I first met Robert Ward ’39E in the early 1990s, while working on a revision of one of his stage works, Lady Kate. This operetta, originally called The Lady from Colorado, was being remounted as part of a festival season of the Ohio Light Opera. Knowing him as the composer of one of the greatest American operas of the 20th century in The Crucible, which won the Pulitzer Prize in Music in 1962, I was interested in seeing the extent of his commitment to a much lighter work.
What I gained from that first collaboration with Robert was first and foremost a great friendship that lasted until his death in April at age 95. His mentorship, advice, and interest in my personal well-being were special to me, but I know that this act of kindness, generosity, and sincerity was repeated countless times with young musicians and artists. With everyone he met in the music profession (and beyond), he made the conversations lasting, personal, and insightful.
This had a direct relationship to his creativity: there was no stone unturned when it came to exploring the choices of every note he composed (from pitch, to rhythm, to sonority). He was relentless in making sure all the possibilities were explored.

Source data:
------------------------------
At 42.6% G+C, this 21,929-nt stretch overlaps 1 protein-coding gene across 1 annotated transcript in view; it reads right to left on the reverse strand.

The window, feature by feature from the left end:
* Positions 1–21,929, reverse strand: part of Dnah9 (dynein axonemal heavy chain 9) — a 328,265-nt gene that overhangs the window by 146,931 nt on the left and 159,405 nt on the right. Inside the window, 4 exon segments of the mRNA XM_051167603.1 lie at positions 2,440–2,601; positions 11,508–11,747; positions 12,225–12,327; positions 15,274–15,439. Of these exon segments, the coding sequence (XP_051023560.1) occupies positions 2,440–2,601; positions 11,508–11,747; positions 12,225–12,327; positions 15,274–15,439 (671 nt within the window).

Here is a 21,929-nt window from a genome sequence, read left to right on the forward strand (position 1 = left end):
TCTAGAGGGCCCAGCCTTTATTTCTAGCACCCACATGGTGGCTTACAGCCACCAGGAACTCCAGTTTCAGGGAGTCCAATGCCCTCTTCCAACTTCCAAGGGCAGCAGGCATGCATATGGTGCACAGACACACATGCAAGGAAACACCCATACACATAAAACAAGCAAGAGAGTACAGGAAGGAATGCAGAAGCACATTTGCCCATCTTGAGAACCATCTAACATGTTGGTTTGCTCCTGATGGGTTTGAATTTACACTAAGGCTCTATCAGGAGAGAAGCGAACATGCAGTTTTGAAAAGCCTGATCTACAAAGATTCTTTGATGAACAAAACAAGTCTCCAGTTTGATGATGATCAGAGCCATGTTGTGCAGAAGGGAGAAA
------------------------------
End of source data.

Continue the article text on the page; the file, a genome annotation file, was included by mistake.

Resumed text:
Bob was also a strong-minded, but gracious, collaborator. He expected the artistic team producing and executing any of his works to have the same knowledge and understanding of the work that he did when he was creating it. In early 2000 the Ohio Light Opera premiered another lyric theater work of his, A Friend of Napoleon. The productions of Lady Kate and A Friend of Napoleon, and Bob’s residencies with the Ohio company, changed the lives of many of the 200 artists who worked on both productions. He took every note and word of these comic pieces seriously. We all recognized that this approach would have a lasting effect on our own creativity.—Steven Daigle
Daigle is chair of the Eastman voice department and director of Eastman Opera Theatre.